Persuading Your Loved Ones to Pitch In
Life as a homebased entrepreneur often seems like a juggling act, particularly if you're running your business by yourself. Suppose you have a client to visit in the morning, a mass mailing to complete in the afternoon and an emergency press release to create by 4 p.m.? You need help. And if you still hesitate to ask a friend or family member for assistance, it's time to enroll in Business Success 101: The Basics of Bribery and Bouquets.
There are always sensitive areas that need to be addressed when you hire your loved ones, whether as full-time employees or just for a big project. Maybe your mom doesn't like you bossing her around. Maybe you're not quite as understanding as you should be when a family member makes an honest mistake. Maybe your kids feel used because they don't think compensated them adequately. How can you avoid these hot spots, get some help and, in return, help your family and friends understand what your business really means to you? Read on for a quick lesson.
All in the Family
Lynn Proctor Windle's immediate family-including her husband, John, 46, and their teenage kids, Angela, 16, and Robert, 14-often help out in her homebased marketing communications consulting firm. The help has made all the difference in this busy entrepreneur's life. From 7 a.m. to 4:30 p.m., Windle wears her marketing communications consultant hat, designing and developing media news releases and marketing materials for clients. In addition to her marketing business, she also dons a second hat working as an assistant for her husband's real estate team, Team Windle of RE/MAX Properties. "In addition to pushing paperwork for them, I do all the team's marketing and maintain the Web site," says Windle, who works from her home in Heath, Texas.
Although persuasive skills are key for marketing experts, Windle rarely has to use her cajoling talents with her family. "They're almost always eager to pitch in when I get snowed under. My daughter can type faster than I can, so she does a lot of my correspondence. My husband has a phone surgically attached to his ear, so if I have a lot of calling to do, he pitches in there. My son can file, fax and do other small administrative chores," she says proudly. In addition, Windle's mother, who is retired, handles her billing. "I've definitely got a family business going. In fact, they'll often ask if there's anything they can do to help."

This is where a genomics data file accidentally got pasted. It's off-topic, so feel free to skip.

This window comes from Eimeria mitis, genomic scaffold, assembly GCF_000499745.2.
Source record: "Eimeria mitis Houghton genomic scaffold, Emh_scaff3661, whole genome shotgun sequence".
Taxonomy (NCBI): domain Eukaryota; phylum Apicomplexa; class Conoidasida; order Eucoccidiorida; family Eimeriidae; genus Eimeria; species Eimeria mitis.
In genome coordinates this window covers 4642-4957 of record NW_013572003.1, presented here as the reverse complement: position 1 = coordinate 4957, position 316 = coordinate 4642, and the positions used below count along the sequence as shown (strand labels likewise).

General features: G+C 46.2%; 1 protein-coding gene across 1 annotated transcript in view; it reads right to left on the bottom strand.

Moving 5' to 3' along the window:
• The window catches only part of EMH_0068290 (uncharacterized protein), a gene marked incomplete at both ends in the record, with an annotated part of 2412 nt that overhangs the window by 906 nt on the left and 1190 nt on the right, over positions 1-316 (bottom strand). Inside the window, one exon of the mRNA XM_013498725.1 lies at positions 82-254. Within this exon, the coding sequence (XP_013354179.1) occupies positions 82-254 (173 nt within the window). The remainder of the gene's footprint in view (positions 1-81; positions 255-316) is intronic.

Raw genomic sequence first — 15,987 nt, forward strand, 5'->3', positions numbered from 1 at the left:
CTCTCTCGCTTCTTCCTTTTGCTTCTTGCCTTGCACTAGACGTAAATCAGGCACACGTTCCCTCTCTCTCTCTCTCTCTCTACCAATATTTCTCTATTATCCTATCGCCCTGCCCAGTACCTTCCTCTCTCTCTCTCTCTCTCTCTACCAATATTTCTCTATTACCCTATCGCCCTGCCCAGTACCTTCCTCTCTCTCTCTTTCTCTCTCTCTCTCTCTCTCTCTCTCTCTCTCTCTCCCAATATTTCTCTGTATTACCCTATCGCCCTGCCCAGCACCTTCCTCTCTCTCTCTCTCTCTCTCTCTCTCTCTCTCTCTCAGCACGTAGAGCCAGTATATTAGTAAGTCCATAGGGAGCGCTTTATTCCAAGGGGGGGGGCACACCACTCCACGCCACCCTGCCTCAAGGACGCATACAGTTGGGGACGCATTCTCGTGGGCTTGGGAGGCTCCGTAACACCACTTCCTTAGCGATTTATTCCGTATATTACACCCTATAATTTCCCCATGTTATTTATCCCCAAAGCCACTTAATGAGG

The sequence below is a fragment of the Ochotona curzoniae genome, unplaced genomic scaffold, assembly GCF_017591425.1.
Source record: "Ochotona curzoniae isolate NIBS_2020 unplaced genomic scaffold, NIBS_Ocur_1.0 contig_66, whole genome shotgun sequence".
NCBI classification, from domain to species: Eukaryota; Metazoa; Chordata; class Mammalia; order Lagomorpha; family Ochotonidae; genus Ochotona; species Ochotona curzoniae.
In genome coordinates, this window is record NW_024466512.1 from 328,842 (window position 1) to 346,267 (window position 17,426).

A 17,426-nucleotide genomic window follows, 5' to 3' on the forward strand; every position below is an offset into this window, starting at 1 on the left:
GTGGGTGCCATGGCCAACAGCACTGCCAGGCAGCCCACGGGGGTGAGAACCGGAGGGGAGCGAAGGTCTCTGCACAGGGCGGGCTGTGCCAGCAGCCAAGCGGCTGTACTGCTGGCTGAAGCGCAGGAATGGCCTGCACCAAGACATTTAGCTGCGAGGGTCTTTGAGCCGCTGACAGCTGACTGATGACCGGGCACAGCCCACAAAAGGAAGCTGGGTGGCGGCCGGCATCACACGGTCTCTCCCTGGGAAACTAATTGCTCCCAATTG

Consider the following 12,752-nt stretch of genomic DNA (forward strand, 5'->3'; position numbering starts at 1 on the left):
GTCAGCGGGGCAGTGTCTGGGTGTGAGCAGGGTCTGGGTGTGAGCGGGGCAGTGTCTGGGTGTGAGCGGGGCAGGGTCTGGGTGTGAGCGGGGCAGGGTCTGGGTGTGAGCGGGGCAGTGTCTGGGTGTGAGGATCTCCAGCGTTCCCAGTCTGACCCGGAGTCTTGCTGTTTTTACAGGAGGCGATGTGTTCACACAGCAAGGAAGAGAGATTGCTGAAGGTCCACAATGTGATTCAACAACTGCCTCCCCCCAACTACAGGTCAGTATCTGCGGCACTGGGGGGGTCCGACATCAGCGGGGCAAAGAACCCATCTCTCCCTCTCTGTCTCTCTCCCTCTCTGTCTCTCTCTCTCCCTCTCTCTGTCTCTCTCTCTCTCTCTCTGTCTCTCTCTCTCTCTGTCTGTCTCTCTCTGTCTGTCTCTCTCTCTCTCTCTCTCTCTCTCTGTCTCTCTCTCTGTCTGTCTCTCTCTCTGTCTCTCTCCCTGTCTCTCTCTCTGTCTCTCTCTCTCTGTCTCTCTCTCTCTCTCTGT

Windle doesn't take her children's assistance for granted, though. During the school year, she ends her work day when her kids get home from school, though she's available for client emergencies. If she needs to meet a deadline, she'll work after Angela and Robert are in bed or she'll get up early to get the work finished. She also invites her teens to "do their homework in my office, whether I'm in there or not. That way, they don't feel like the room's off limits." When they do work for her, Windle pays her kids for the tasks they complete.
In addition to minor office duties such as filing, Robert is assigned household responsibilities such as cleaning. His help in that regard means Windle doesn't lose work time during the day because of household chores. Those tasks are tied to special privileges and rewards like sleepovers and trips to the movies, the mall or ball games.
Windle's daughter, Angela, receives a healthy wage for her office duties, primarily completing secretarial tasks for her mom. "I type notes and correspondence, answer the phone, and run errands," says Angela, who works 10 to 12 hours each week. "Basically, I do whatever needs to be done to help meet deadlines." How does her mother persuade her to help? "By paying me $12 an hour," says Angela. "What also works well is when she gives me privileges [like using the car] when I help."
By paying them with both monetary and nonmonetary rewards, Windle feels that she's teaching her teenagers "that by working hard as a team, they earn more freedom and responsibilities-the same as if they walked into a corporate environment." And the benefits work both ways. Because her family is actively involved in her business, Windle says, "what I do for a living is no longer a mystery to them. They know my business intimately. They know who my clients are and have talked to most of them on the phone." The family is thus united, working toward the same goals.